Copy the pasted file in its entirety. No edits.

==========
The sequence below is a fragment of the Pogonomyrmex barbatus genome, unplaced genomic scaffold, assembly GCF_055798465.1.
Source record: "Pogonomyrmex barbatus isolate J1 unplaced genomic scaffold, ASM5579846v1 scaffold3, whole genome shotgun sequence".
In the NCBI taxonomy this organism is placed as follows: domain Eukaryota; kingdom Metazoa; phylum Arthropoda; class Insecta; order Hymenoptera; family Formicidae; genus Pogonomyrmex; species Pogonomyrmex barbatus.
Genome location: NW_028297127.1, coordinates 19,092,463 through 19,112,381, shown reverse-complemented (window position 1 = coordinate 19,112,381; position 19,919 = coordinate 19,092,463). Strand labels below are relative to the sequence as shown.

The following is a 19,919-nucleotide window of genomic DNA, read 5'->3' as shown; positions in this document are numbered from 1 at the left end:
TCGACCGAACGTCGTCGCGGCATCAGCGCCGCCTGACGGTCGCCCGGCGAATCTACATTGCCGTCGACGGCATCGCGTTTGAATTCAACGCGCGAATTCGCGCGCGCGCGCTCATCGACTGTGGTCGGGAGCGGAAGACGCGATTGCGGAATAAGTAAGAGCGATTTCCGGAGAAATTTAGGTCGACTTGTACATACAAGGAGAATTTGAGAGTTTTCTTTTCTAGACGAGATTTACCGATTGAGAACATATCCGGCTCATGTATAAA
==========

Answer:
The sequence below is a fragment of the Pogonomyrmex barbatus genome, unplaced genomic scaffold, assembly GCF_055798465.1.
Source record: "Pogonomyrmex barbatus isolate J1 unplaced genomic scaffold, ASM5579846v1 scaffold3, whole genome shotgun sequence".
In the NCBI taxonomy this organism is placed as follows: domain Eukaryota; kingdom Metazoa; phylum Arthropoda; class Insecta; order Hymenoptera; family Formicidae; genus Pogonomyrmex; species Pogonomyrmex barbatus.
Genome location: NW_028297127.1, coordinates 19,092,463 through 19,112,381, shown reverse-complemented (window position 1 = coordinate 19,112,381; position 19,919 = coordinate 19,092,463). Strand labels below are relative to the sequence as shown.

The following is a 19,919-nucleotide window of genomic DNA, read 5'->3' as shown; positions in this document are numbered from 1 at the left end:
TCGACCGAACGTCGTCGCGGCATCAGCGCCGCCTGACGGTCGCCCGGCGAATCTACATTGCCGTCGACGGCATCGCGTTTGAATTCAACGCGCGAATTCGCGCGCGCGCGCTCATCGACTGTGGTCGGGAGCGGAAGACGCGATTGCGGAATAAGTAAGAGCGATTTCCGGAGAAATTTAGGTCGACTTGTACATACAAGGAGAATTTGAGAGTTTTCTTTTCTAGACGAGATTTACCGATTGAGAACATATCCGGCTCATGTATAAA